The purpose of this trip was to find a select
number of target species such as Cape Rock-jumper, Victorin's Warbler,
Bank Cormorant and Grey-backed Cisticola.
We left Cape Town just after 06:30 and headed east along the N2
for specific targets. We stopped past Gordon’s Bay near the
Steenbras River mouth in search of Victorin’s Warbler. While
there was no sign of the bird, we watched an obliging display of
Moving on, we arrived at Harold Porter National Botanical Garden
in Betty's Bay just as the gates opened. We quickly worked our way
up through the gardens stopping briefly to enjoy Orange-breasted
and Southern Double-collared Sunbirds, Cape
Sugarbirds, Dusky Sunbird, Swee
Waxbills, Cape Robin, Cape Francolin
and more common birds. Once we had crossed the bridge and headed
up Disa Ravine we found a pair of African Black Duck.
We moved in towards our target bird. On the dry (usually damp) slopes
of the ravine the work started and after an hour we located a very
secretive Victorin’s Warbler. We could just
make out its very subtle movement through the fynbos. During the
half hour that we spent with the bird it showed itself once for
a nano-second and was induced to give one short call. A rather frustrating
experience, but not unexpected at this time of the year.
After a pleasant breakfast at the Garden’s restaurant we headed
for the Stoney Point penguin colony which has in recent months grown
considerably as a result of the proximity of the desired food source
(anchovies). African Penguin in all plumage stages
adorned the rocks and nest sites. Betty's Bay is one of the few
places in South Africa where all four species of marine cormorants
can be seen. Bank, Cape, Crowned
and White-breasted Cormorant were present and breeding
allowing us to compare the features of each species at our leisure.
Bank Cormorant had been another target bird so
the results of our endeavors were quite satisfactory. On the edges
of the colony we were able to spend some time with Rock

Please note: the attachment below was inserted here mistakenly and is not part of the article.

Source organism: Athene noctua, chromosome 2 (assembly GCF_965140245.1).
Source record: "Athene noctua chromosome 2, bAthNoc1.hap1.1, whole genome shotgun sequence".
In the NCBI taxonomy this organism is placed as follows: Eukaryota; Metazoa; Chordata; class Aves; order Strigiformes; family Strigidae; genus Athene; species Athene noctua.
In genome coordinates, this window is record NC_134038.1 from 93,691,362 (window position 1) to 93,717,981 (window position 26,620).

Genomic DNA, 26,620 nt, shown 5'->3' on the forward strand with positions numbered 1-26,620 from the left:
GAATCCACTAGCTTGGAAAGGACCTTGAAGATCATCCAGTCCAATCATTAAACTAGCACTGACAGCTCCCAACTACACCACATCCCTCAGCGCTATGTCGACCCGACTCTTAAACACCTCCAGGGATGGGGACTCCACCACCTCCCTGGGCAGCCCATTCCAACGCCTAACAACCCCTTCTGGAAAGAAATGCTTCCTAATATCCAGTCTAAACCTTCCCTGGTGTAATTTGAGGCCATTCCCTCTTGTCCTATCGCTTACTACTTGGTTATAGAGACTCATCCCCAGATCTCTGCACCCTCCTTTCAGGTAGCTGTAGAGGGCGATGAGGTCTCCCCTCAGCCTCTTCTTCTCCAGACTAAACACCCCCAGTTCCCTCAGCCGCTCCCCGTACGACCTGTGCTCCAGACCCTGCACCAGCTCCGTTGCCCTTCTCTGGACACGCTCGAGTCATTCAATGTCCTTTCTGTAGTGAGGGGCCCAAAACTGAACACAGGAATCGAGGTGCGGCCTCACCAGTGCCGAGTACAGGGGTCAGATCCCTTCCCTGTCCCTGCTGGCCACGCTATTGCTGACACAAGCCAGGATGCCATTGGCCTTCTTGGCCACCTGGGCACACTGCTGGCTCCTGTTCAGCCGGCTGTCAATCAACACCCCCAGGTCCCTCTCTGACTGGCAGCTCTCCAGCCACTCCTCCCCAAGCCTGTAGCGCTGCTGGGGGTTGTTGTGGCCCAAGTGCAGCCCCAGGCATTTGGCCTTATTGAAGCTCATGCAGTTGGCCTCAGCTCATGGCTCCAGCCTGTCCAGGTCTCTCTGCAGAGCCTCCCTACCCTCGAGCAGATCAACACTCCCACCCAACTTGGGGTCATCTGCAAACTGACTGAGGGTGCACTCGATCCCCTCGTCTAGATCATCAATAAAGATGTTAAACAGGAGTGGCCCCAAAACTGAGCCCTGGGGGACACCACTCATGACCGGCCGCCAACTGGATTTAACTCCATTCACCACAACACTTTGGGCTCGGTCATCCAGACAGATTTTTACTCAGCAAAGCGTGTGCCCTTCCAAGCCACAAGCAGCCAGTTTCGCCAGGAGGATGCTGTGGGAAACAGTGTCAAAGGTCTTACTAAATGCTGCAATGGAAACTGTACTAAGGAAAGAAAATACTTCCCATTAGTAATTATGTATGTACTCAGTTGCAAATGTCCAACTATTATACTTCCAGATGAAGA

Hyrax and Common Girdled Lizard.
We then headed on to Rooi Els in search of the Cape Rockjumper.
The calm, hot conditions were quite debilitating and after information
regarding the lack of Rockjumper sighting over the past weeks our
expectations were quite low. We scoured the rocky slopes for nearly
2km and were eventually rewarded with extended views of a confiding
pair of Cape Rockjumper within 30m of the road!
The next target species we watched was Grey-backed Cisticola.
We observed a family of Grey-backed Cisticola sheltering
under a rock from the now oppressive heat. We enjoyed watching three
sunbird species, Orange-breasted, Southern Double-collared and Malachite
Sunbirds, Familiar Chats, Cape
Buntings, Rock Martins and a few Southern
After rehydrating in the village of Rooi Els we headed off to Paarl
Mountain for a late afternoon attempt at Protea Canary. Sadly the
South-easter which had held off all day was now screaming and after
a short walk in the Botanical Gardens we agreed to leave this species
for another day.
For a full list of species from this trip, please
A Birding Africa Trip
Report by Tour Leader Barrie Rose.
Our Cape tours and day trips are aimed at keen birders and
nature enthusiasts. They have been designed to see as many endemic
birds as possible. While on the walks, we spend a lot of time
looking for other aspects of wildlife such as mammals, chameleons,
geckos, butterflies and interesting plants. We can also customise
any itinerary to suit to the keen birder, the wildlife enthusiast
Many participants on our tours and day trips are amateur wildlife
photographers. And when we get excellent views of a bird or
mammal, some time is usually spent watching and photographing
it. However, this is not a photographic tour and once the majority
of the people have felt that they have absorbed the animal or
bird to their satisfaction, then we move on in search of the
next encounter. Thus, while the photographic
opportunities are very good, the group will only occasionally
wait for somebody who wants to spend even longer getting better
Only a low level of fitness is required.
Throughout the year.
Moderate; can be warm in summer and chilly in winter.
A good standard of accommodation in guest houses, lodges and
Birding Africa Birding Africa is a specialist birding
tour company customising tours for both world listers and more relaxed
holiday birders. We combine interests in mammals, butterflies,
dragonflies, botany and other natural history aspects and will guide
you to Africa's and Madagascar's most diverse birding destinations.
Our guides' knowledge of African
birds and birding areas is our greatest strength and together we
have rediscovered species, shared exciting observations with the
birding community and had a fun time exploring our home continent.
We've even written two acclaimed guide
books on where to find Southern Africa's and Madagascar's best
birds. Birding is more than our passion, it's our lifestyle, and
we are dedicated to making professional, best value trips filled
with endemic species and unique wildlife experiences. Since 1997,
we've run bird watching tours
in South Africa and further into Africa for individual birders,
small birding groups and top international tour companies. We've
run Conservation Tours
in association with the African Bird Club and work with and consult
for a number of other top international tour companies and the BBC
Natural History Unit.